Thursday, December 9

It was heartbreaking to get our NGO and its staff out of Afghanistan | View


They are mothers, fathers and children. Human rights activists, journalists, officials and artists. They dedicated their lives to building a more democratic and vibrant Afghanistan, only to be forced to flee in desperation when the government quickly fell. They are among the lucky ones who were flown to safety in Albania, even as the Kabul airport descended into chaos and violence. They are relieved to have escaped, but anxious for their loved ones, colleagues and neighbors who remain, and for the future of the country they love.

I had the privilege of visiting some 200 Afghan evacuees less than 24 hours after they landed near Durrës, a coastal city in Albania. Many were colleagues from the Open Society Afghanistan, whose offices were forced to close due to the Taliban takeover. Some shared how amazed they were at the speed of the government’s collapse – “like a house of cards,” as one put it – and were still processing what had happened. The children adjusted more quickly, playing ball, singing songs, and marveling at the sight and smell of the sea that many of them had never seen before.

It was a heartbreaking journey, involving inspiring cooperation between government agencies, civil society, and countless courageous Afghans operating in the most stressful circumstances possible. As the pace of the collapse of the Afghan government became apparent, colleagues at the Open Society Foundations jumped into action, doing their best to rescue our staff and partners, as many others have done with friends, family and fellow members. desperate to escape Afghanistan. .

A core group of foundation staff, in the US, across Europe and as far away as Australia, worked around the clock, joining with local and international partners to pool knowledge and resources to bring the greatest as many people as possible to a safe place. From negotiating with host countries to organizing convoys and planes, to compiling passenger lists and finding accommodation, colleagues worked with partners to find all leads to ensure safe passage.

His journey began with clandestine meetings, navigating checkpoints and gates patrolled by the Taliban. There were anxious starts and stops and grueling hours stuck in overheated buses outside the airport amid deteriorating security conditions. The evacuees spanned the gamut of human experiences, from a two-month-old to a septuagenarian in a wheelchair. A group arrived at the gate shortly before the first terrorist attacks threw the airport into utter chaos. Two hours later, they were in the air. In total, we were able to evacuate 158 of our staff and 112 partners by air, while supporting efforts that helped rescue hundreds more.

None of this would have been possible without the generous support of countries and leaders willing to temporarily host the evacuees, who worked with us to help us find shelter, provide COVID tests and vaccinations, and offer psychosocial support.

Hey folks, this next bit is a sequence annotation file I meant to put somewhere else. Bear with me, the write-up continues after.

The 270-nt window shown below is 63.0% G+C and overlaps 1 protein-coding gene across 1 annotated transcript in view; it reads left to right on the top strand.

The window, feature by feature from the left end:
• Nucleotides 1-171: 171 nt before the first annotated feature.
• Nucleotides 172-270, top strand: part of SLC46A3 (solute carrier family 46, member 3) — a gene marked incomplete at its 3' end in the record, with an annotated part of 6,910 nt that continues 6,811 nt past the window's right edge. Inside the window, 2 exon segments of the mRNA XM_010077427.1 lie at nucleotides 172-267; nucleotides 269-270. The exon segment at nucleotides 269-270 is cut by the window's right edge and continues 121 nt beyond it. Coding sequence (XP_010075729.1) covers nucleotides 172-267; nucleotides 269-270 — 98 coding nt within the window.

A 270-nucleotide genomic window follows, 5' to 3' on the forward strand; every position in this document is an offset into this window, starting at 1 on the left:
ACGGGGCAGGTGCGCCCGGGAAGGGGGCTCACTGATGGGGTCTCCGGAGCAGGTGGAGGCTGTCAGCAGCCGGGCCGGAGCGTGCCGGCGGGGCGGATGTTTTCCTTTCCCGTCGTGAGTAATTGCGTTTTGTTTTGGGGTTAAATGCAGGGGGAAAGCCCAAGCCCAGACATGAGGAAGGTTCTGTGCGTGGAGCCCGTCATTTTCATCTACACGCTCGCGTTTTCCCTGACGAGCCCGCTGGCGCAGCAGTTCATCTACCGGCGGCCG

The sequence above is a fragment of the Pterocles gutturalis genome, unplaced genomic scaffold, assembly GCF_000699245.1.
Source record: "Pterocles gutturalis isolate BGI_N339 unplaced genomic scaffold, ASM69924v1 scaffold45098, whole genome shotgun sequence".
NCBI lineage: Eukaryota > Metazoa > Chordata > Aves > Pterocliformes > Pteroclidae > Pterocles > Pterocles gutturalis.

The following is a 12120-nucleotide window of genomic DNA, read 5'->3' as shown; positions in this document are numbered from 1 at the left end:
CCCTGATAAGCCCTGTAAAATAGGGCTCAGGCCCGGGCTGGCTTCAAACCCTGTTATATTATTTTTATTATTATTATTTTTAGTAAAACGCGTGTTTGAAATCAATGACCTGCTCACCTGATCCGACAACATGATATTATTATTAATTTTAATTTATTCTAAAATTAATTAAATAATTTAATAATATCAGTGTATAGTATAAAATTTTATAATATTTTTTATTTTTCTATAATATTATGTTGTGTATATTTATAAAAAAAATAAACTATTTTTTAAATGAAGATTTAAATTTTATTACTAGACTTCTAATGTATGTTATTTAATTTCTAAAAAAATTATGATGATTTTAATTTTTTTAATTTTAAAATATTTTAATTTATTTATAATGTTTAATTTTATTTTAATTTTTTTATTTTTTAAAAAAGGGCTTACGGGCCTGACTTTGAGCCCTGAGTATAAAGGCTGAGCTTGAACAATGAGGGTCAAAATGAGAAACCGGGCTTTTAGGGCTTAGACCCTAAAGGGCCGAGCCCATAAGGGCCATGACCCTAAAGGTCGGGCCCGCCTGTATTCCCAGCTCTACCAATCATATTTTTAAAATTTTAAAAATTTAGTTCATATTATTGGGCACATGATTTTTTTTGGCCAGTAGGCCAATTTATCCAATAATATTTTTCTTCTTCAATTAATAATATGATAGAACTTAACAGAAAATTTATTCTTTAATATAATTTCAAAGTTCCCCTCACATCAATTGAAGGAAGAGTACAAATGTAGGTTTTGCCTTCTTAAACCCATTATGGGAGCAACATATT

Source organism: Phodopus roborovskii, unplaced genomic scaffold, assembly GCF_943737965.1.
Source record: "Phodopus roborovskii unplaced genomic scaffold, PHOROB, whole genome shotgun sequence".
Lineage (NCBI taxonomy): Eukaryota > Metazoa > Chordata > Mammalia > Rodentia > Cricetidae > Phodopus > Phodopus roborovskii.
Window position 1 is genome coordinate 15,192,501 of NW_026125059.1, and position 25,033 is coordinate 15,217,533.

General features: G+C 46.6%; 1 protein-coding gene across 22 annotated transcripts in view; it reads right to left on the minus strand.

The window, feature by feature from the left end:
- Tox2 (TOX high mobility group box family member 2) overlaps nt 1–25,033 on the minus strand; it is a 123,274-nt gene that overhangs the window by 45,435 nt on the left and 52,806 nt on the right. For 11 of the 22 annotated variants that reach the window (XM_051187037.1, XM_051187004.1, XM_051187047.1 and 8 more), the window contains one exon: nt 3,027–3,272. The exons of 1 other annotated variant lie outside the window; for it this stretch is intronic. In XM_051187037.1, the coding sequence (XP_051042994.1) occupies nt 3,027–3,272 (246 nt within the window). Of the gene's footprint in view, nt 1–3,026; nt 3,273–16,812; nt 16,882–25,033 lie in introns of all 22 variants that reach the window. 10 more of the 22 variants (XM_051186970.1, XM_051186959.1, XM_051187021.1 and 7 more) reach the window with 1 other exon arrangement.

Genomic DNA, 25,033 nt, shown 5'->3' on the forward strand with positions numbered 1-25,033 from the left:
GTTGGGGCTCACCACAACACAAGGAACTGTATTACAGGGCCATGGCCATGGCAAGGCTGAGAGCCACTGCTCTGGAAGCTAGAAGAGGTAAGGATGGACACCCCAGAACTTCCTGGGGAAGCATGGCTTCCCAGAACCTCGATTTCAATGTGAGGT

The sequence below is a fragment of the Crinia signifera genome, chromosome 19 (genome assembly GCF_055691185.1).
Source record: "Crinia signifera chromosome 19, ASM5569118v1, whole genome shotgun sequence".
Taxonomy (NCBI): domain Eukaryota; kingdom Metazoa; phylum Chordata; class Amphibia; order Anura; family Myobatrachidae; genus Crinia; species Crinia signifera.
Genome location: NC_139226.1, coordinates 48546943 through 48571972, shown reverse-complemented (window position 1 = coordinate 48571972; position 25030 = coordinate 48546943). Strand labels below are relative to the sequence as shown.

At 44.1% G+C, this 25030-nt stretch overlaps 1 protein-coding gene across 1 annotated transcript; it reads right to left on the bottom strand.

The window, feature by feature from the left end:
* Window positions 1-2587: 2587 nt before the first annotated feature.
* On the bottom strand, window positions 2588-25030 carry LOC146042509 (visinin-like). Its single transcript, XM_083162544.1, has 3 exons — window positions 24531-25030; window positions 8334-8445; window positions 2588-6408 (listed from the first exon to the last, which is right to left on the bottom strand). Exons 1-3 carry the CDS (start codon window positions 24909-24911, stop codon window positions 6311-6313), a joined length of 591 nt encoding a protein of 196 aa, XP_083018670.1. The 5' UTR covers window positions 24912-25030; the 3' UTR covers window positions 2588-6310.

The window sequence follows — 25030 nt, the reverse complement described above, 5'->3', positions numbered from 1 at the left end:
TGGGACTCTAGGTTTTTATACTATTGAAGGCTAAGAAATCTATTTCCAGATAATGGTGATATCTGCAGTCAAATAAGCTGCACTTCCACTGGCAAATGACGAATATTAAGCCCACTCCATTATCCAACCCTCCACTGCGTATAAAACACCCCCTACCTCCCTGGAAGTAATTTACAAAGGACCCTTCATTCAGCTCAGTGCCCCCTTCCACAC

A huge credit goes to Albanian Prime Minister Edi Rama, the first head of government on the world stage who offered refuge when the United States announced its withdrawal in April. He personally welcomed our staff members when they landed in Albania and tried to persuade them and many others to settle in the country, highlighting the contributions he felt they could make to society there.

Prime Minister Zoran Zaev of North Macedonia has also stepped forward, opening the arms of his nation to offer refuge to Afghans and civil society partners in their hour of need. North Macedonia, the newest member of NATO, has already accepted more people fleeing Afghanistan than many of its much larger European neighbors.

The welcoming approach shown by these Western Balkan countries should serve as an inspiration to other nations that need to see a step forward in welcoming Afghan evacuees. In Europe, welcoming those fleeing violence and oppression has become a toxic political issue. Rama and Zaev, by contrast, see welcoming these refugees as the right thing to do, which is remarkable given that Albania was one of the most isolated and repressive regimes in the world just 30 years ago. In terms of development, it is perhaps the country on the European continent that has come the furthest since the end of the Cold War.

As relieved as the evacuees I met with are to be safe out of Afghanistan, I know there is a lot of work ahead. They need to face all that they have left behind and begin to build new lives, not yet knowing their final destination, and with many of their family and friends still in danger.

Open Society Foundations will continue to do everything possible to help. We have launched a $ 10 million Afghanistan Emergency Humanitarian Fund to help expand access to safe pathways for Afghans in distress and to support host countries hosting Afghans fleeing the Taliban. The fund grows thanks to the support of other donors who have joined this effort. We are helping Afghan refugees in the United States and other countries and will continue to advocate for other governments to welcome as many Afghans as possible.

We owe no less to these evacuees. When I met the group gathered in Durrës, I heard their stories about the violence and chaos that has befallen their homeland, and the hardships they endured on the long and difficult journey to safety. But I was also struck by the hope in her eyes, as her thoughts turned to their new lives ahead. As the son of an immigrant, I recognized the power of dreams to forge new possibilities out of dire circumstances.

May your future be bright.

Alexander Soros is Vice President of Open Society Foundations


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